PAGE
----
Sunday, October 28, 2007

Chap Petersen misleads Examiner

Chap, not satisfied with the Washington Post's balanced coverage of the non-story of his public information being made public (why doesn't Chap trust his constituents?), got another shot in the New Jersey Examiner, but didn't fair much better, even though he did his best to deceive those readers as well:

"It was unsettling to see our home address, home number and our daughters' names circled with red arrows," said Petersen,

The mailer does not circle his "home address", his "home number", or his "daughter's names" with a red arrow, or even a red circle. Anybody reading this will think that there is a red circle with an arrow around each child's name, drawing attention to it.

But the fact is, the thing that has drawn attention to his information on the flier is his PUBLICIZING that the information is on the flier, after Ben Tribbet did the same thing online.

As noted in the article:

Davis said her opponent has already sent out a mailer that contained pictures of his children along with their names. She also pointed out that the disclosure forms are public documents and available on the Internet. Petersen's campaign Web site, she added, also lists his home address and his home number is listed in residential phone books.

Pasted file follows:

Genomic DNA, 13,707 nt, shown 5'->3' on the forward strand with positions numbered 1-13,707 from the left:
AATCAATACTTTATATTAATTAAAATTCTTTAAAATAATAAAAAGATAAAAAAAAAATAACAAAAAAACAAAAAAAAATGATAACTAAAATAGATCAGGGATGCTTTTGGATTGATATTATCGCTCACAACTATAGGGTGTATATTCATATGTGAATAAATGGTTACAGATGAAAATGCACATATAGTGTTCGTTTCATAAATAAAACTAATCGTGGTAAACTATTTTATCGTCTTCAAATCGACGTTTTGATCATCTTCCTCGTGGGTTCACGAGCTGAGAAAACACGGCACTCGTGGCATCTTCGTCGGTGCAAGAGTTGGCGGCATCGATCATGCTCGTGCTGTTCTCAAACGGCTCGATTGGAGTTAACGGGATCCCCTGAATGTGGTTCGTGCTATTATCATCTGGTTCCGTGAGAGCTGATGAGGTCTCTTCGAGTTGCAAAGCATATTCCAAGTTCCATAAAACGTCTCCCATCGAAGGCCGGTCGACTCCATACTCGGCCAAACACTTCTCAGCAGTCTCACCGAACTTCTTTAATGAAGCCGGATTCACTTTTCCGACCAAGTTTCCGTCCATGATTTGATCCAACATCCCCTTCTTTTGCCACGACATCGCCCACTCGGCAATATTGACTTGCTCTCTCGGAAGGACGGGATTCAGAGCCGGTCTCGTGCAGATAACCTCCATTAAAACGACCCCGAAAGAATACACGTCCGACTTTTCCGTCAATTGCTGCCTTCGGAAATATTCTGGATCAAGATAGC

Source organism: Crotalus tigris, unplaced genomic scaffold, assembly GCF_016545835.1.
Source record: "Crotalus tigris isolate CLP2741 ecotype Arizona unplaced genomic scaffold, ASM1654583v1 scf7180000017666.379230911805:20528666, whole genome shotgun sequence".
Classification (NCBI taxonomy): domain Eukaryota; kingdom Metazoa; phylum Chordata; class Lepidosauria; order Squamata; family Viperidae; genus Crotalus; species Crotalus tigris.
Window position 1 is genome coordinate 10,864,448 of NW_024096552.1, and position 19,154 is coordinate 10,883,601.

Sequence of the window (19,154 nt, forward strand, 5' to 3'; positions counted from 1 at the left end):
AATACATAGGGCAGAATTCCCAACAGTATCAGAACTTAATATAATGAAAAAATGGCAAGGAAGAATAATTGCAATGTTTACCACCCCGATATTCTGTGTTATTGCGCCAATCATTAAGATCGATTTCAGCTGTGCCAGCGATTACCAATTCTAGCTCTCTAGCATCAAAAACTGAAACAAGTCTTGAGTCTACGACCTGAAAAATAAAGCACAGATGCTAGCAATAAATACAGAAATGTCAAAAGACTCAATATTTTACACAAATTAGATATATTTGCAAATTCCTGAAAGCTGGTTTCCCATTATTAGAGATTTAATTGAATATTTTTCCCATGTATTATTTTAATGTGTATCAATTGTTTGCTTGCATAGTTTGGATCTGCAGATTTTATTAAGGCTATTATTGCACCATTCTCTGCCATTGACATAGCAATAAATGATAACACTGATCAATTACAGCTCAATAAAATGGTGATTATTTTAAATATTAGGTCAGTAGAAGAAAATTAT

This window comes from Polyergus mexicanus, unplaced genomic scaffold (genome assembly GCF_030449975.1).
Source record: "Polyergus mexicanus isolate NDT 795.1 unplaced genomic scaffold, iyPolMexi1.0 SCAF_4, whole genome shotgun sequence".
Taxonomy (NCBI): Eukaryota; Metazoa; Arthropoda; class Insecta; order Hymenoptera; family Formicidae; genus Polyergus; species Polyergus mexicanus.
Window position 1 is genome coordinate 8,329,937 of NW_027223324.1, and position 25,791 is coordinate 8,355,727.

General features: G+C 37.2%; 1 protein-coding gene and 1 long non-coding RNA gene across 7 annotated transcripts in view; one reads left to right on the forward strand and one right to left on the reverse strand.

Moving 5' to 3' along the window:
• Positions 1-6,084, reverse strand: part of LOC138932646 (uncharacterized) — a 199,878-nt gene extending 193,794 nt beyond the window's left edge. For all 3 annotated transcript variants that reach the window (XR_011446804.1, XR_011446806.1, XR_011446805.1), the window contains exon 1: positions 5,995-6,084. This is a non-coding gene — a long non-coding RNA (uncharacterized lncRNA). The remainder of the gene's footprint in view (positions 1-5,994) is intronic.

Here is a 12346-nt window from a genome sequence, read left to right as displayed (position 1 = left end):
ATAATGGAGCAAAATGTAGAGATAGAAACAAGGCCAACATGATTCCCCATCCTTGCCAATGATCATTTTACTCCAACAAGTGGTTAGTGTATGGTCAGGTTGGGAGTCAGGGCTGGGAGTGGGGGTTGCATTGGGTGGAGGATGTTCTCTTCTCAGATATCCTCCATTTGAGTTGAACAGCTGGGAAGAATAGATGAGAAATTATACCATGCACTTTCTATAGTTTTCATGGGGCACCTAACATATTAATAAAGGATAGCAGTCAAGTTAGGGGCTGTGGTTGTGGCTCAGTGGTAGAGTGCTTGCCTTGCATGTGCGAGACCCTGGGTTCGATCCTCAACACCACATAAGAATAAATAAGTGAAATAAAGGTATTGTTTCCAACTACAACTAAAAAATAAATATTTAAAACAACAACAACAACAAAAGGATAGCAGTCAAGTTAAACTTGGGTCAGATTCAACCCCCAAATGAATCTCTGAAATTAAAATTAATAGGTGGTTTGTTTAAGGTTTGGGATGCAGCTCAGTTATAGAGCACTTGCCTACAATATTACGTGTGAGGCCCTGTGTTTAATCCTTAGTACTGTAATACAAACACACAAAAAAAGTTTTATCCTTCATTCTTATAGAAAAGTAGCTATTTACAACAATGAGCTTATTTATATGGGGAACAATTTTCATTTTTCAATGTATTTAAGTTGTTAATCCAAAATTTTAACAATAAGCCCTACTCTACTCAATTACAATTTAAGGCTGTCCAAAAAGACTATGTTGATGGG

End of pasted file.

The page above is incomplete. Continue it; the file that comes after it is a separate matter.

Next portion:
Chap gave a reason for his whining, to explain why the same information he has disclosed is BAD when his opponent does it:

"It's one thing to advertise that information, but it is outrageous to do it in an attack that says I am a bad guy and incites people against me."

Remember, Chap is a Democrat. With Democrats, pointing out what they have done, or quoting what they say, is a negative attack that incites peolple against them.

The article has the Larry Sabato quote that Ben Tribbet hashed up so bad:

University of Virginia political expert Larry Sabato said the mailer went too far, but doubted the issue would "effect the election."

"I don't blame anyone in the public eye being upset at having the home address and phone number listed," Sabato said. "As a rule, candidates and campaigns ought to stick to official numbers and addresses. This is a venial sin instead of a mortal sin."

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